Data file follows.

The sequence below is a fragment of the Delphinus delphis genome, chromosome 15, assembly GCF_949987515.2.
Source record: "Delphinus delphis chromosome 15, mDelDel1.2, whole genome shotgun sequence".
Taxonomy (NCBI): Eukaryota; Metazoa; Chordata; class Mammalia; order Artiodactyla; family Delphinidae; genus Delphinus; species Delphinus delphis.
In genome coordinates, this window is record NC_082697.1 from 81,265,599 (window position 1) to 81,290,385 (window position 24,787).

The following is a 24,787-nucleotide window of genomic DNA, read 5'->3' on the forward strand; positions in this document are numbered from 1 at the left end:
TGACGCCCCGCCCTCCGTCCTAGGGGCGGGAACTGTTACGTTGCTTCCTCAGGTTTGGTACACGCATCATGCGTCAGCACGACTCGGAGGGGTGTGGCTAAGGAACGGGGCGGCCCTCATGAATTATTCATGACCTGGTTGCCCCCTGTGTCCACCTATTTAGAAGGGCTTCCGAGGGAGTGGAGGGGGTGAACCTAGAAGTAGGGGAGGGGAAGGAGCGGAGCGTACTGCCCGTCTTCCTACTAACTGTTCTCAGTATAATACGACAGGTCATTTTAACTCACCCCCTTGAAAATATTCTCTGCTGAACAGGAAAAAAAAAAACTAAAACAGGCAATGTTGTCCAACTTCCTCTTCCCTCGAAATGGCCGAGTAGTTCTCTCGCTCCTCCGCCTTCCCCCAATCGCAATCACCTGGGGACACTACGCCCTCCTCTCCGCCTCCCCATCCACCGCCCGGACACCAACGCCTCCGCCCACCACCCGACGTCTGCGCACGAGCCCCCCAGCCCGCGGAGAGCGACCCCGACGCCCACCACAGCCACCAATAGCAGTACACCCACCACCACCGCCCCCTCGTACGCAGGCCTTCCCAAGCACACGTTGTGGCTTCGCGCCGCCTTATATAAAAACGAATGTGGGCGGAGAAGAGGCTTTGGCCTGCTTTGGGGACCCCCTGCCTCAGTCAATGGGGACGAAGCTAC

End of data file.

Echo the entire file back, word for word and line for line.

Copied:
The sequence below is a fragment of the Delphinus delphis genome, chromosome 15, assembly GCF_949987515.2.
Source record: "Delphinus delphis chromosome 15, mDelDel1.2, whole genome shotgun sequence".
Taxonomy (NCBI): Eukaryota; Metazoa; Chordata; class Mammalia; order Artiodactyla; family Delphinidae; genus Delphinus; species Delphinus delphis.
In genome coordinates, this window is record NC_082697.1 from 81,265,599 (window position 1) to 81,290,385 (window position 24,787).

The following is a 24,787-nucleotide window of genomic DNA, read 5'->3' on the forward strand; positions in this document are numbered from 1 at the left end:
TGACGCCCCGCCCTCCGTCCTAGGGGCGGGAACTGTTACGTTGCTTCCTCAGGTTTGGTACACGCATCATGCGTCAGCACGACTCGGAGGGGTGTGGCTAAGGAACGGGGCGGCCCTCATGAATTATTCATGACCTGGTTGCCCCCTGTGTCCACCTATTTAGAAGGGCTTCCGAGGGAGTGGAGGGGGTGAACCTAGAAGTAGGGGAGGGGAAGGAGCGGAGCGTACTGCCCGTCTTCCTACTAACTGTTCTCAGTATAATACGACAGGTCATTTTAACTCACCCCCTTGAAAATATTCTCTGCTGAACAGGAAAAAAAAAAACTAAAACAGGCAATGTTGTCCAACTTCCTCTTCCCTCGAAATGGCCGAGTAGTTCTCTCGCTCCTCCGCCTTCCCCCAATCGCAATCACCTGGGGACACTACGCCCTCCTCTCCGCCTCCCCATCCACCGCCCGGACACCAACGCCTCCGCCCACCACCCGACGTCTGCGCACGAGCCCCCCAGCCCGCGGAGAGCGACCCCGACGCCCACCACAGCCACCAATAGCAGTACACCCACCACCACCGCCCCCTCGTACGCAGGCCTTCCCAAGCACACGTTGTGGCTTCGCGCCGCCTTATATAAAAACGAATGTGGGCGGAGAAGAGGCTTTGGCCTGCTTTGGGGACCCCCTGCCTCAGTCAATGGGGACGAAGCTAC